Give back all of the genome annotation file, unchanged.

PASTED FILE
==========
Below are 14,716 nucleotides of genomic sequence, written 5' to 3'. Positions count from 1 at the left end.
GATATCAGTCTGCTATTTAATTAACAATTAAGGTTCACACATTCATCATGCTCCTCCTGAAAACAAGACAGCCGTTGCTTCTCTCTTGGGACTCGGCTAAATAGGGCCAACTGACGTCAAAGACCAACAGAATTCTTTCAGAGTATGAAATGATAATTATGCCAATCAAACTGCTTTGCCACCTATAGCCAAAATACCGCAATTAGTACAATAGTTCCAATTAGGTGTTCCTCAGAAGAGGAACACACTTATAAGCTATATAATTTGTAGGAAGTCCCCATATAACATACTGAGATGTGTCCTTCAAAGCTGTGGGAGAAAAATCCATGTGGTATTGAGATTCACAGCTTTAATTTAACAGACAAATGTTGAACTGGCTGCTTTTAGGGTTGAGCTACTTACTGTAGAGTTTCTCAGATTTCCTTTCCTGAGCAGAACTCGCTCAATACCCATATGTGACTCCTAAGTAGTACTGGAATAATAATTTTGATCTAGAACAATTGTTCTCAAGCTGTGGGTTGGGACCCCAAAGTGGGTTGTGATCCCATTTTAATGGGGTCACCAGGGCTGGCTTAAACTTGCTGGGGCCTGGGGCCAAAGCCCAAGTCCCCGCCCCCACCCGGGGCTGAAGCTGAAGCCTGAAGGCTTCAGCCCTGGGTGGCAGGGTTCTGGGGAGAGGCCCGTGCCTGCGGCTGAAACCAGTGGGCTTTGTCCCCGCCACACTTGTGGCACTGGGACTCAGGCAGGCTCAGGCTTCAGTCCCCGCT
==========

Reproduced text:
Below are 14,716 nucleotides of genomic sequence, written 5' to 3'. Positions count from 1 at the left end.
GATATCAGTCTGCTATTTAATTAACAATTAAGGTTCACACATTCATCATGCTCCTCCTGAAAACAAGACAGCCGTTGCTTCTCTCTTGGGACTCGGCTAAATAGGGCCAACTGACGTCAAAGACCAACAGAATTCTTTCAGAGTATGAAATGATAATTATGCCAATCAAACTGCTTTGCCACCTATAGCCAAAATACCGCAATTAGTACAATAGTTCCAATTAGGTGTTCCTCAGAAGAGGAACACACTTATAAGCTATATAATTTGTAGGAAGTCCCCATATAACATACTGAGATGTGTCCTTCAAAGCTGTGGGAGAAAAATCCATGTGGTATTGAGATTCACAGCTTTAATTTAACAGACAAATGTTGAACTGGCTGCTTTTAGGGTTGAGCTACTTACTGTAGAGTTTCTCAGATTTCCTTTCCTGAGCAGAACTCGCTCAATACCCATATGTGACTCCTAAGTAGTACTGGAATAATAATTTTGATCTAGAACAATTGTTCTCAAGCTGTGGGTTGGGACCCCAAAGTGGGTTGTGATCCCATTTTAATGGGGTCACCAGGGCTGGCTTAAACTTGCTGGGGCCTGGGGCCAAAGCCCAAGTCCCCGCCCCCACCCGGGGCTGAAGCTGAAGCCTGAAGGCTTCAGCCCTGGGTGGCAGGGTTCTGGGGAGAGGCCCGTGCCTGCGGCTGAAACCAGTGGGCTTTGTCCCCGCCACACTTGTGGCACTGGGACTCAGGCAGGCTCAGGCTTCAGTCCCCGCT